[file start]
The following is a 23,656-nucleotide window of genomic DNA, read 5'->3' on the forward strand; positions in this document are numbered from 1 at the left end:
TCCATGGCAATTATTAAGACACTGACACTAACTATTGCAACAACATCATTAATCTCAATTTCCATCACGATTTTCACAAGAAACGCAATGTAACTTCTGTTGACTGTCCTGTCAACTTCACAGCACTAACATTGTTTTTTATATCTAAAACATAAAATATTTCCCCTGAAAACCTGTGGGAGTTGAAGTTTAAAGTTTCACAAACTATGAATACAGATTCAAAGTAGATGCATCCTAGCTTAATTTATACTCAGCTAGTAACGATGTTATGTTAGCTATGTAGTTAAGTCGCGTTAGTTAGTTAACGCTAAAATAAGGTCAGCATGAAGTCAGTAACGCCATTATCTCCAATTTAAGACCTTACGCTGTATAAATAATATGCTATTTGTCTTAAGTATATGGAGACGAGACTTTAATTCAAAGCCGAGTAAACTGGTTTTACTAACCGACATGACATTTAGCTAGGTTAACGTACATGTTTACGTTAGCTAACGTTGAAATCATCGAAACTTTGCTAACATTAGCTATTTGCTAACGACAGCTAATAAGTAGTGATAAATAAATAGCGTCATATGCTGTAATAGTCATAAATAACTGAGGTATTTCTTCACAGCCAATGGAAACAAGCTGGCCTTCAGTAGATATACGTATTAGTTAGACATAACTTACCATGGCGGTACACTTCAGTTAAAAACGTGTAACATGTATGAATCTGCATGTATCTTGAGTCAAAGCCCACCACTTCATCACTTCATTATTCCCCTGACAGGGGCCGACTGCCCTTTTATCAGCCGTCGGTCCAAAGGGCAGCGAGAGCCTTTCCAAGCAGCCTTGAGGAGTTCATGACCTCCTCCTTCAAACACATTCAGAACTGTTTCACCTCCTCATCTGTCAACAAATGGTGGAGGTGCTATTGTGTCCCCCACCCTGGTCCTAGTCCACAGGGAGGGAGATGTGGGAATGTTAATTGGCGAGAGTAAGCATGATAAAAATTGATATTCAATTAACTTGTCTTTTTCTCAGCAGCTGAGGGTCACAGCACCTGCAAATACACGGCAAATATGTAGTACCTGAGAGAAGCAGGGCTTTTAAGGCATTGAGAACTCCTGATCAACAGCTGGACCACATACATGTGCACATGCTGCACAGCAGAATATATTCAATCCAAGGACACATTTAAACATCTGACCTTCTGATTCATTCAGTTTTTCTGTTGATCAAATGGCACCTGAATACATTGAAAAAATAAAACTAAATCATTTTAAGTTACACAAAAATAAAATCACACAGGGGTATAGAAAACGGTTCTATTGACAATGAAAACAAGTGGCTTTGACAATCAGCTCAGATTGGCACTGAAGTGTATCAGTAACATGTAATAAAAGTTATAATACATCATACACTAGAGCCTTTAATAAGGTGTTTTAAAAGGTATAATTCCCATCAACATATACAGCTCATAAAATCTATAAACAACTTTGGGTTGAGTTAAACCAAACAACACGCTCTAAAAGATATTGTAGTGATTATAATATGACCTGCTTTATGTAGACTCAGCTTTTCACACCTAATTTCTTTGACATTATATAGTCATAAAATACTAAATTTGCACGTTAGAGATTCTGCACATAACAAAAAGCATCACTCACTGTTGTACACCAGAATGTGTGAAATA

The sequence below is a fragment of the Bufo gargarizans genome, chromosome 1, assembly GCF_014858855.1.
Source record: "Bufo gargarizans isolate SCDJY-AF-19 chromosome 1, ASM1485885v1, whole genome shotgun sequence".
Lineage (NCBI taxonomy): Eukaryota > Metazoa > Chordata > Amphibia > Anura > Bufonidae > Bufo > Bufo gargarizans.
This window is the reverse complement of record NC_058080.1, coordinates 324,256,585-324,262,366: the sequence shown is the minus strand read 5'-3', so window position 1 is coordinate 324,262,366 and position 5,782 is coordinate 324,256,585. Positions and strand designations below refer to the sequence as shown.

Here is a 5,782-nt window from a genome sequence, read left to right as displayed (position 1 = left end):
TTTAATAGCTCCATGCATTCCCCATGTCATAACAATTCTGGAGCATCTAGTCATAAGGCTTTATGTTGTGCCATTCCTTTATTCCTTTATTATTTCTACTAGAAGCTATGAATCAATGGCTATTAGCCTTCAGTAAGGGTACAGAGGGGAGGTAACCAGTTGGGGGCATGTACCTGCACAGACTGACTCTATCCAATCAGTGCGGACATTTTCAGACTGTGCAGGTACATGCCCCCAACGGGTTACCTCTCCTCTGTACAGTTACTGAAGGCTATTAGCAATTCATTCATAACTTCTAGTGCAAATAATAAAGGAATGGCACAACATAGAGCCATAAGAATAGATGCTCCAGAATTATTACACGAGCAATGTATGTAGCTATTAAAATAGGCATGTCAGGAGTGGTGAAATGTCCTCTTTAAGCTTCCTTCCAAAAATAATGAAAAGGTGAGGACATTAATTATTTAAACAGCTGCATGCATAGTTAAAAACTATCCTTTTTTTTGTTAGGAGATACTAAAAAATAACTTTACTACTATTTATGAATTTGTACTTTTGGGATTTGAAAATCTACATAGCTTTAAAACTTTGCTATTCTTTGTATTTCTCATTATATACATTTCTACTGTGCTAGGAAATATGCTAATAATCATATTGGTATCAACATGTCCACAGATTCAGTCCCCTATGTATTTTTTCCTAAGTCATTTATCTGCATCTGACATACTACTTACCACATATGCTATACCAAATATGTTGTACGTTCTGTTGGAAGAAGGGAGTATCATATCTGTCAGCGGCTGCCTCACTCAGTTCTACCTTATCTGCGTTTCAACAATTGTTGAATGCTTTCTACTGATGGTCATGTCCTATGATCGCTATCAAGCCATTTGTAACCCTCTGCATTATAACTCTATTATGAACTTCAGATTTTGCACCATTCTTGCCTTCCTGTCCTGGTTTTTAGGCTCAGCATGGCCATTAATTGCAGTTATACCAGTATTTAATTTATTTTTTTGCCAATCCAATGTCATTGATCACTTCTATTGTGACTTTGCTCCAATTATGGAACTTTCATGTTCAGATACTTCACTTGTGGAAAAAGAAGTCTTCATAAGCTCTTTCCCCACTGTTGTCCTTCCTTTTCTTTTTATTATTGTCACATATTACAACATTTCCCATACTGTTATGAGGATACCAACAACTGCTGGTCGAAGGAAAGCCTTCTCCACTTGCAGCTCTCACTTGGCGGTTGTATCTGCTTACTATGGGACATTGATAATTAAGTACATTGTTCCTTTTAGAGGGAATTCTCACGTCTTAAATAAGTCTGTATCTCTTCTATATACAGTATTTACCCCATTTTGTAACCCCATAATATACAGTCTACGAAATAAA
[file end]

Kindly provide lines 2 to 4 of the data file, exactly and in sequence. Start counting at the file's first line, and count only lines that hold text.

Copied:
TCCATGGCAATTATTAAGACACTGACACTAACTATTGCAACAACATCATTAATCTCAATTTCCATCACGATTTTCACAAGAAACGCAATGTAACTTCTGTTGACTGTCCTGTCAACTTCACAGCACTAACATTGTTTTTTATATCTAAAACATAAAATATTTCCCCTGAAAACCTGTGGGAGTTGAAGTTTAAAGTTTCACAAACTATGAATACAGATTCAAAGTAGATGCATCCTAGCTTAATTTATACTCAGCTAGTAACGATGTTATGTTAGCTATGTAGTTAAGTCGCGTTAGTTAGTTAACGCTAAAATAAGGTCAGCATGAAGTCAGTAACGCCATTATCTCCAATTTAAGACCTTACGCTGTATAAATAATATGCTATTTGTCTTAAGTATATGGAGACGAGACTTTAATTCAAAGCCGAGTAAACTGGTTTTACTAACCGACATGACATTTAGCTAGGTTAACGTACATGTTTACGTTAGCTAACGTTGAAATCATCGAAACTTTGCTAACATTAGCTATTTGCTAACGACAGCTAATAAGTAGTGATAAATAAATAGCGTCATATGCTGTAATAGTCATAAATAACTGAGGTATTTCTTCACAGCCAATGGAAACAAGCTGGCCTTCAGTAGATATACGTATTAGTTAGACATAACTTACCATGGCGGTACACTTCAGTTAAAAACGTGTAACATGTATGAATCTGCATGTATCTTGAGTCAAAGCCCACCACTTCATCACTTCATTATTCCCCTGACAGGGGCCGACTGCCCTTTTATCAGCCGTCGGTCCAAAGGGCAGCGAGAGCCTTTCCAAGCAGCCTTGAGGAGTTCATGACCTCCTCCTTCAAACACATTCAGAACTGTTTCACCTCCTCATCTGTCAACAAATGGTGGAGGTGCTATTGTGTCCCCCACCCTGGTCCTAGTCCACAGGGAGGGAGATGTGGGAATGTTAATTGGCGAGAGTAAGCATGATAAAAATTGATATTCAATTAACTTGTCTTTTTCTCAGCAGCTGAGGGTCACAGCACCTGCAAATACACGGCAAATATGTAGTACCTGAGAGAAGCAGGGCTTTTAAGGCATTGAGAACTCCTGATCAACAGCTGGACCACATACATGTGCACATGCTGCACAGCAGAATATATTCAATCCAAGGACACATTTAAACATCTGACCTTCTGATTCATTCAGTTTTTCTGTTGATCAAATGGCACCTGAATACATTGAAAAAATAAAACTAAATCATTTTAAGTTACACAAAAATAAAATCACACAGGGGTATAGAAAACGGTTCTATTGACAATGAAAACAAGTGGCTTTGACAATCAGCTCAGATTGGCACTGAAGTGTATCAGTAACATGTAATAAAAGTTATAATACATCATACACTAGAGCCTTTAATAAGGTGTTTTAAAAGGTATAATTCCCATCAACATATACAGCTCATAAAATCTATAAACAACTTTGGGTTGAGTTAAACCAAACAACACGCTCTAAAAGATATTGTAGTGATTATAATATGACCTGCTTTATGTAGACTCAGCTTTTCACACCTAATTTCTTTGACATTATATAGTCATAAAATACTAAATTTGCACGTTAGAGATTCTGCACATAACAAAAAGCATCACTCACTGTTGTACACCAGAATGTGTGAAATA

The sequence below is a fragment of the Bufo gargarizans genome, chromosome 1, assembly GCF_014858855.1.
Source record: "Bufo gargarizans isolate SCDJY-AF-19 chromosome 1, ASM1485885v1, whole genome shotgun sequence".